The Hong Kong stock market has entered into an era of wide swings this year, and investors should move against the crowds from time to time.
Aggressive investors could use derivatives to increase their profit.
And conservative investors should maintain stock exposure at 30 percent of their portfolio.
Every time the Hang Seng Index posts a rally or drop of over 2,000 or 3,000 points, investors should jump on the other side.
Last week, the market was extremely quiet, and the short-selling ratio soared to an 18-year high of 18.4 percent.
Meanwhile, market turnover fell to a trough of HK$40 billion (US$5.15 billion) for two straight sessions.
As a result, the Hang Seng Index bounced back quickly Monday and registered a rally of over 1,000 points from the lowest point last week.
It seems my strategy has worked quite well.
I’ve suggested that investors accumulate some risk-on stocks at around 19,500 points on the HSI, such as Tencent Holdings Ltd. (00700.HK), Sunny Optical Technology (Group) Co. Ltd. (02382.HK) and China Railway Construction Corp. Ltd. (01186.HK).
The Hang Seng Index has already posted a fairly sound rally and might face some resistance at 20,867 points.
The market is likely to hover around 20,000 points for some time, and investors could accumulate some laggard stocks or plays relevant to Shanghai-Hong Kong Stock Connect or the upcoming Shenzhen-Hong Kong Stock Connect.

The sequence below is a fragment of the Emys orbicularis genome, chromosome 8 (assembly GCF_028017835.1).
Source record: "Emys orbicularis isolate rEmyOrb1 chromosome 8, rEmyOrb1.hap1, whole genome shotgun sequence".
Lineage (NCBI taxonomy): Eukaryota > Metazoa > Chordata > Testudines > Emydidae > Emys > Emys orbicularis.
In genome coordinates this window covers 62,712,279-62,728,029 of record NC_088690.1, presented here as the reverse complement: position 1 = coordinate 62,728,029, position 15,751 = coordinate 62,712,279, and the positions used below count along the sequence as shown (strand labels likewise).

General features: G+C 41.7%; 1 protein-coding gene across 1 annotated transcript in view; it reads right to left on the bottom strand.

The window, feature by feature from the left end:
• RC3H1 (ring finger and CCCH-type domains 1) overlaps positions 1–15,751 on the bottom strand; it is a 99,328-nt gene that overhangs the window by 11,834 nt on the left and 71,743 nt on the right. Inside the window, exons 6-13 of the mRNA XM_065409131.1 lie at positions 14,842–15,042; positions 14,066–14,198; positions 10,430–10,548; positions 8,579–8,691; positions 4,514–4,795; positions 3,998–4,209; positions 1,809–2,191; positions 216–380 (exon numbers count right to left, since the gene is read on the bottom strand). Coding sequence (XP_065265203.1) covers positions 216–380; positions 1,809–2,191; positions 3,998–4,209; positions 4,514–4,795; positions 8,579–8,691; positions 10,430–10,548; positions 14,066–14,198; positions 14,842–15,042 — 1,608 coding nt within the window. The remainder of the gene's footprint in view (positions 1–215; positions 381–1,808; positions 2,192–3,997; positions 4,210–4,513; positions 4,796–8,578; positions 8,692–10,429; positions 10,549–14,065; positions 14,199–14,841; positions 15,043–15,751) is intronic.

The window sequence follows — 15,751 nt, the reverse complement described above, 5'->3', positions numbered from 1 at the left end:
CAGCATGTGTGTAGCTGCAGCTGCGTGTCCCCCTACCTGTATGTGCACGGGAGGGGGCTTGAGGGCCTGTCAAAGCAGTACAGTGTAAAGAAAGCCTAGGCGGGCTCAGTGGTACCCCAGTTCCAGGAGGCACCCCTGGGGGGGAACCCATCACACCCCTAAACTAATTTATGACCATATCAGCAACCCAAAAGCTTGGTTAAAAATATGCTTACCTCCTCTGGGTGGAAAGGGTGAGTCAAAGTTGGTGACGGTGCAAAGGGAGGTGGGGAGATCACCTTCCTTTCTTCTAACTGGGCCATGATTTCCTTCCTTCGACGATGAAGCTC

The market will be focusing in June and July on themes such as the start of Shenzhen-Hong Kong Stock Connect and the inclusion of A shares in the MSCI Emerging Markets Index.
Any confirmation would become a trigger for investors to take profit or drive up relevant stocks to pick up.
Also, whether Beijing will impose further cuts in interest rates or reserve requirement ratios will become an excuse for big investors to lead market moves.
In fact, June and July are a traditionally dull season for the investment world, as fund managers are off on summer holidays.
As a result, lack of trading will make the market even more volatile in the coming months.
The range-bound pattern will not be broken unless there is a “black swan” event.
For example, if the US Federal Reserve announces a rate hike of over 1 percent or imposes hikes more than twice in the second half of this year.
That would catch investors off guard, since they have already absorbed the forthcoming rate increase in July.
If major central banks continue to promote stability and China focuses on economic restructuring, global capital flows are unlikely to reverse.
Certainly, Hong Kong and mainland markets appear to be bearish amid the economic downturn.
However, the performance of the overall market and specific stocks has had a less-than-expected correlation with the broad economy or company earnings.
Also, the Hong Kong stock exchange intends to tighten up approvals for initial public offerings and crack down on rampant speculation on the stocks of shell companies, which can be sold for a future back-door listing.
Investors could find some hidden gems in listed companies with market caps below HK$500 billion or HK$600 billion.
This article appeared in the Hong Kong Economic Journal.
Translation by Julie Zhu
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